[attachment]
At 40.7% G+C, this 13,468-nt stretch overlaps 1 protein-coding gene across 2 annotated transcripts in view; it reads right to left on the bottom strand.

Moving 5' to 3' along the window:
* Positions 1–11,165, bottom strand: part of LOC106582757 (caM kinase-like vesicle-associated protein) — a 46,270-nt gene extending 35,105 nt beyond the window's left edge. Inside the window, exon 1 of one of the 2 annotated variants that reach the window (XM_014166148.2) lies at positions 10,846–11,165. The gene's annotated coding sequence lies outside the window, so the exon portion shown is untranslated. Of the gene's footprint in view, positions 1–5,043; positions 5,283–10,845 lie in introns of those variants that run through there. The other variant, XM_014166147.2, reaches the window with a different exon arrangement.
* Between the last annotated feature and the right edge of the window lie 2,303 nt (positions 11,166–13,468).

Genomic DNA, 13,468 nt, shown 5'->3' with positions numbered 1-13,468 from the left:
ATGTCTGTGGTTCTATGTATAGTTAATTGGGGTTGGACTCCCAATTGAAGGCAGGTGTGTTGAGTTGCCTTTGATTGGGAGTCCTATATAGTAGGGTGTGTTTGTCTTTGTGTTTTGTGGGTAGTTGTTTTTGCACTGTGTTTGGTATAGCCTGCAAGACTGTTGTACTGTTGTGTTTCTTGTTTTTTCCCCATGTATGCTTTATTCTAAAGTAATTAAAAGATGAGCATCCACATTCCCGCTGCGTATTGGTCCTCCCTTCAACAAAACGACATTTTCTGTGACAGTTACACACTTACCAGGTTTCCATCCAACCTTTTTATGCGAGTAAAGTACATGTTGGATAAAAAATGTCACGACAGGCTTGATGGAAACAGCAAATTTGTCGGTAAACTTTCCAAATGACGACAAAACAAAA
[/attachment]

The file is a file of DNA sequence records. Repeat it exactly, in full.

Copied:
At 40.7% G+C, this 13,468-nt stretch overlaps 1 protein-coding gene across 2 annotated transcripts in view; it reads right to left on the bottom strand.

Moving 5' to 3' along the window:
* Positions 1–11,165, bottom strand: part of LOC106582757 (caM kinase-like vesicle-associated protein) — a 46,270-nt gene extending 35,105 nt beyond the window's left edge. Inside the window, exon 1 of one of the 2 annotated variants that reach the window (XM_014166148.2) lies at positions 10,846–11,165. The gene's annotated coding sequence lies outside the window, so the exon portion shown is untranslated. Of the gene's footprint in view, positions 1–5,043; positions 5,283–10,845 lie in introns of those variants that run through there. The other variant, XM_014166147.2, reaches the window with a different exon arrangement.
* Between the last annotated feature and the right edge of the window lie 2,303 nt (positions 11,166–13,468).

Genomic DNA, 13,468 nt, shown 5'->3' with positions numbered 1-13,468 from the left:
ATGTCTGTGGTTCTATGTATAGTTAATTGGGGTTGGACTCCCAATTGAAGGCAGGTGTGTTGAGTTGCCTTTGATTGGGAGTCCTATATAGTAGGGTGTGTTTGTCTTTGTGTTTTGTGGGTAGTTGTTTTTGCACTGTGTTTGGTATAGCCTGCAAGACTGTTGTACTGTTGTGTTTCTTGTTTTTTCCCCATGTATGCTTTATTCTAAAGTAATTAAAAGATGAGCATCCACATTCCCGCTGCGTATTGGTCCTCCCTTCAACAAAACGACATTTTCTGTGACAGTTACACACTTACCAGGTTTCCATCCAACCTTTTTATGCGAGTAAAGTACATGTTGGATAAAAAATGTCACGACAGGCTTGATGGAAACAGCAAATTTGTCGGTAAACTTTCCAAATGACGACAAAACAAAA